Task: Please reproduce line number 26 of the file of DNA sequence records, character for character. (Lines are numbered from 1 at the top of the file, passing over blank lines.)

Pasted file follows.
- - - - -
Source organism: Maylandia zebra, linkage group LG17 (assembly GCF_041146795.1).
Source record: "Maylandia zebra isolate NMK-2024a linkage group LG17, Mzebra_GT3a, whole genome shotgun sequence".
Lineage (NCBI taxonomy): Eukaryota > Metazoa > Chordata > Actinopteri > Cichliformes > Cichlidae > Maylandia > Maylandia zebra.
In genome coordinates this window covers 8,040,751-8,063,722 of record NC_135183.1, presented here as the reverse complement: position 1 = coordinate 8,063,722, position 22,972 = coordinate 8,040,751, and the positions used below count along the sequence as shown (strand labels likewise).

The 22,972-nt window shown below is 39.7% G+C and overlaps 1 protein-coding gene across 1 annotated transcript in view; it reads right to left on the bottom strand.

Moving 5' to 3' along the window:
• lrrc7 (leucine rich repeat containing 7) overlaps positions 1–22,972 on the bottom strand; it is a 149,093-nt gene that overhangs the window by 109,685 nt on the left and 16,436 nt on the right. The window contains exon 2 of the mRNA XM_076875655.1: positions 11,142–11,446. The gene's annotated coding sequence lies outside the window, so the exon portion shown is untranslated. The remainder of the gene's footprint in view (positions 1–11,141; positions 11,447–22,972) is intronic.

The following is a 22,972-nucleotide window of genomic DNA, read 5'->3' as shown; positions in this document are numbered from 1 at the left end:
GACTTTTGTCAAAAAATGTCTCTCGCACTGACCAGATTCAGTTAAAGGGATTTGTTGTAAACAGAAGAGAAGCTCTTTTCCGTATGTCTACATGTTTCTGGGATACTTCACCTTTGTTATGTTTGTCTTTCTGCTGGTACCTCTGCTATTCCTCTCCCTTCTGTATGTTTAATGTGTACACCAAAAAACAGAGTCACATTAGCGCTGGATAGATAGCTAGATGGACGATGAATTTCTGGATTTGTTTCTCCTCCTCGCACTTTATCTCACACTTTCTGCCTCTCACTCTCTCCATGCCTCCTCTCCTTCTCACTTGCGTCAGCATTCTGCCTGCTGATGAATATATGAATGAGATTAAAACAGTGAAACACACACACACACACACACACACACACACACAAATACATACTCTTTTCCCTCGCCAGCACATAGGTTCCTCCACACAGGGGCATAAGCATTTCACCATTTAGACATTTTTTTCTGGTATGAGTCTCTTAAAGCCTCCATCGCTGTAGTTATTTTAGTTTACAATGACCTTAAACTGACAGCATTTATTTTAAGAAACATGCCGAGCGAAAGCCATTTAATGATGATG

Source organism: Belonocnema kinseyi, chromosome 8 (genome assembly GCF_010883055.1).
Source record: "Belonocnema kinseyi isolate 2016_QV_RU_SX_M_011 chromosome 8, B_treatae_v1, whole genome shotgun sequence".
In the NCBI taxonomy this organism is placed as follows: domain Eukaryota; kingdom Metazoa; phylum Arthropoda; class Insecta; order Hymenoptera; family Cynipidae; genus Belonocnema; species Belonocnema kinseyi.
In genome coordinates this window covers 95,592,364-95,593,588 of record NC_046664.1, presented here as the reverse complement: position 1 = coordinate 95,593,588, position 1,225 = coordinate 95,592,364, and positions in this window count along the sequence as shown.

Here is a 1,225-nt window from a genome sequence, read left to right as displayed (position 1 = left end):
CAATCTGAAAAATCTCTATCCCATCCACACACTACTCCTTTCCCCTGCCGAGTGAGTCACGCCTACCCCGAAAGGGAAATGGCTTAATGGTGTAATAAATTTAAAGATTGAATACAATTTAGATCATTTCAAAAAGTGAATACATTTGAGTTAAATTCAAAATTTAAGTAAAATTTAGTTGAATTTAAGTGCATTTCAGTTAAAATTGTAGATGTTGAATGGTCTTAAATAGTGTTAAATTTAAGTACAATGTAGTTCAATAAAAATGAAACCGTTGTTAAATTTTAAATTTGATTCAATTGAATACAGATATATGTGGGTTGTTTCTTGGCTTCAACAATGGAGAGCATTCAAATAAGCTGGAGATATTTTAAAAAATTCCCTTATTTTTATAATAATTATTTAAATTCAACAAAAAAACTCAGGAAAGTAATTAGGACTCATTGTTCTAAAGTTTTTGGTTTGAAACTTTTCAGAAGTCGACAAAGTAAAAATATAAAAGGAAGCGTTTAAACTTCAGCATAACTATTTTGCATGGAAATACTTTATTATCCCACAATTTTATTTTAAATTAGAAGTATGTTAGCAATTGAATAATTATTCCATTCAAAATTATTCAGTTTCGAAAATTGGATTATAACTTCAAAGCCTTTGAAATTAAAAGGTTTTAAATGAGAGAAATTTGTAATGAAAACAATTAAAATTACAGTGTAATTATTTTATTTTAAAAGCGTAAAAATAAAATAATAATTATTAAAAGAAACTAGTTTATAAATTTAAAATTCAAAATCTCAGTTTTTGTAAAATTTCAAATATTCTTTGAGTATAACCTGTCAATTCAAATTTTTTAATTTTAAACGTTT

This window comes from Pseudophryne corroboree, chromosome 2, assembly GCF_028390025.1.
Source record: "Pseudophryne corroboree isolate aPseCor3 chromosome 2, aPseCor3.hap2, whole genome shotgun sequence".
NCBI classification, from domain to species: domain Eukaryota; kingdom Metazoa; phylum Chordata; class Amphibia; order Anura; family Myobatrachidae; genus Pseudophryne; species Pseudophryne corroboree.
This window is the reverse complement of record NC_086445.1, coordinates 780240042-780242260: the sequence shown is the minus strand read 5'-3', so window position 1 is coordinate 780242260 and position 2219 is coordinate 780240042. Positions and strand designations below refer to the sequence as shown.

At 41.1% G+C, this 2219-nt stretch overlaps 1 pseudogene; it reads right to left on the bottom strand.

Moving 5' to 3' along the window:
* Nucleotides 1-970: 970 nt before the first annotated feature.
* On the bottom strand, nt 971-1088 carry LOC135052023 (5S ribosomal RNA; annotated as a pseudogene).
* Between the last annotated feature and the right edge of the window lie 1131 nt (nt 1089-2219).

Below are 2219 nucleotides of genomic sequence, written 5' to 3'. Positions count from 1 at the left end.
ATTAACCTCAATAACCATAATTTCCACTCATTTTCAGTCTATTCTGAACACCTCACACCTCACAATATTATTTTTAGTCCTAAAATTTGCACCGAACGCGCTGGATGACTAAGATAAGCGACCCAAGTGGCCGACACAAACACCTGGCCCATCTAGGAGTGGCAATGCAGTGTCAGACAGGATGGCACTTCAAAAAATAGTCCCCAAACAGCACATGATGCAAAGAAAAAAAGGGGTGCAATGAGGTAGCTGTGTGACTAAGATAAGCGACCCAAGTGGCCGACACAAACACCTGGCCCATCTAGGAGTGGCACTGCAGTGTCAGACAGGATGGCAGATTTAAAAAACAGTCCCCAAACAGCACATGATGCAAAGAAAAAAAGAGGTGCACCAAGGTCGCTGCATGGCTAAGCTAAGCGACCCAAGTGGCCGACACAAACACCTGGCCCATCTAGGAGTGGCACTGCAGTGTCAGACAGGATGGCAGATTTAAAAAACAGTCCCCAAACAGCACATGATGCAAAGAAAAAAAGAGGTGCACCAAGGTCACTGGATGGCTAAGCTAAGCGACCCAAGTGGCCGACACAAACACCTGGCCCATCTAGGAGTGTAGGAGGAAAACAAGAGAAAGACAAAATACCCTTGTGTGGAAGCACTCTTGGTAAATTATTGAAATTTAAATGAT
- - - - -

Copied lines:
ATTAACCTCAATAACCATAATTTCCACTCATTTTCAGTCTATTCTGAACACCTCACACCTCACAATATTATTTTTAGTCCTAAAATTTGCACCGAACGCGCTGGATGACTAAGATAAGCGACCCAAGTGGCCGACACAAACACCTGGCCCATCTAGGAGTGGCAATGCAGTGTCAGACAGGATGGCACTTCAAAAAATAGTCCCCAAACAGCACATGATGCAAAGAAAAAAAGGGGTGCAATGAGGTAGCTGTGTGACTAAGATAAGCGACCCAAGTGGCCGACACAAACACCTGGCCCATCTAGGAGTGGCACTGCAGTGTCAGACAGGATGGCAGATTTAAAAAACAGTCCCCAAACAGCACATGATGCAAAGAAAAAAAGAGGTGCACCAAGGTCGCTGCATGGCTAAGCTAAGCGACCCAAGTGGCCGACACAAACACCTGGCCCATCTAGGAGTGGCACTGCAGTGTCAGACAGGATGGCAGATTTAAAAAACAGTCCCCAAACAGCACATGATGCAAAGAAAAAAAGAGGTGCACCAAGGTCACTGGATGGCTAAGCTAAGCGACCCAAGTGGCCGACACAAACACCTGGCCCATCTAGGAGTGTAGGAGGAAAACAAGAGAAAGACAAAATACCCTTGTGTGGAAGCACTCTTGGTAAATTATTGAAATTTAAATGAT